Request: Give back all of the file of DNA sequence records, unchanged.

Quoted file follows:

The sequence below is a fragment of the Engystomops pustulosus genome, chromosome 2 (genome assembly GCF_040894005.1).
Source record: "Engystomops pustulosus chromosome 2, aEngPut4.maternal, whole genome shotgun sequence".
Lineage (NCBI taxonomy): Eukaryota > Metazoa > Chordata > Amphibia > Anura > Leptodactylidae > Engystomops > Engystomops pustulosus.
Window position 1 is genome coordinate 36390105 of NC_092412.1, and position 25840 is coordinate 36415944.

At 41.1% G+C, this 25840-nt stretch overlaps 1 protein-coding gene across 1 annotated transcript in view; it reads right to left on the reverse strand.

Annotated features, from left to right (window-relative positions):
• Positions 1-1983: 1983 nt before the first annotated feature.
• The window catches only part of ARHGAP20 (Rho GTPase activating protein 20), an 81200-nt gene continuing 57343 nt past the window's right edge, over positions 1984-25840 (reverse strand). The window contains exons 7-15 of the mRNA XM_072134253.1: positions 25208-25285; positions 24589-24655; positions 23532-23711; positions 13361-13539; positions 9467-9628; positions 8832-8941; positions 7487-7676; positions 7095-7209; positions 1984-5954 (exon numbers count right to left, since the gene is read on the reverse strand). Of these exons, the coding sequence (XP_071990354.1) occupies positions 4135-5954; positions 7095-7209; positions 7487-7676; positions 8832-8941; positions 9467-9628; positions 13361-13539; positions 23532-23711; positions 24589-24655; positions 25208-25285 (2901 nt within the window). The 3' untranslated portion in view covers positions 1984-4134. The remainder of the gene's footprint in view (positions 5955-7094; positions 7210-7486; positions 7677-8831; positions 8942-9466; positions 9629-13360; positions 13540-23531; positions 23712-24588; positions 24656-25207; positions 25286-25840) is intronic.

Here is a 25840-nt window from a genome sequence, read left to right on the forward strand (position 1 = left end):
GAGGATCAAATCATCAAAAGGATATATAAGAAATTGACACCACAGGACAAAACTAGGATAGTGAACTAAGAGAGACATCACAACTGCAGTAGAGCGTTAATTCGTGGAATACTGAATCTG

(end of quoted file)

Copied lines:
The sequence below is a fragment of the Engystomops pustulosus genome, chromosome 2 (genome assembly GCF_040894005.1).
Source record: "Engystomops pustulosus chromosome 2, aEngPut4.maternal, whole genome shotgun sequence".
Lineage (NCBI taxonomy): Eukaryota > Metazoa > Chordata > Amphibia > Anura > Leptodactylidae > Engystomops > Engystomops pustulosus.
Window position 1 is genome coordinate 36390105 of NC_092412.1, and position 25840 is coordinate 36415944.

At 41.1% G+C, this 25840-nt stretch overlaps 1 protein-coding gene across 1 annotated transcript in view; it reads right to left on the reverse strand.

Annotated features, from left to right (window-relative positions):
• Positions 1-1983: 1983 nt before the first annotated feature.
• The window catches only part of ARHGAP20 (Rho GTPase activating protein 20), an 81200-nt gene continuing 57343 nt past the window's right edge, over positions 1984-25840 (reverse strand). The window contains exons 7-15 of the mRNA XM_072134253.1: positions 25208-25285; positions 24589-24655; positions 23532-23711; positions 13361-13539; positions 9467-9628; positions 8832-8941; positions 7487-7676; positions 7095-7209; positions 1984-5954 (exon numbers count right to left, since the gene is read on the reverse strand). Of these exons, the coding sequence (XP_071990354.1) occupies positions 4135-5954; positions 7095-7209; positions 7487-7676; positions 8832-8941; positions 9467-9628; positions 13361-13539; positions 23532-23711; positions 24589-24655; positions 25208-25285 (2901 nt within the window). The 3' untranslated portion in view covers positions 1984-4134. The remainder of the gene's footprint in view (positions 5955-7094; positions 7210-7486; positions 7677-8831; positions 8942-9466; positions 9629-13360; positions 13540-23531; positions 23712-24588; positions 24656-25207; positions 25286-25840) is intronic.

Here is a 25840-nt window from a genome sequence, read left to right on the forward strand (position 1 = left end):
GAGGATCAAATCATCAAAAGGATATATAAGAAATTGACACCACAGGACAAAACTAGGATAGTGAACTAAGAGAGACATCACAACTGCAGTAGAGCGTTAATTCGTGGAATACTGAATCTG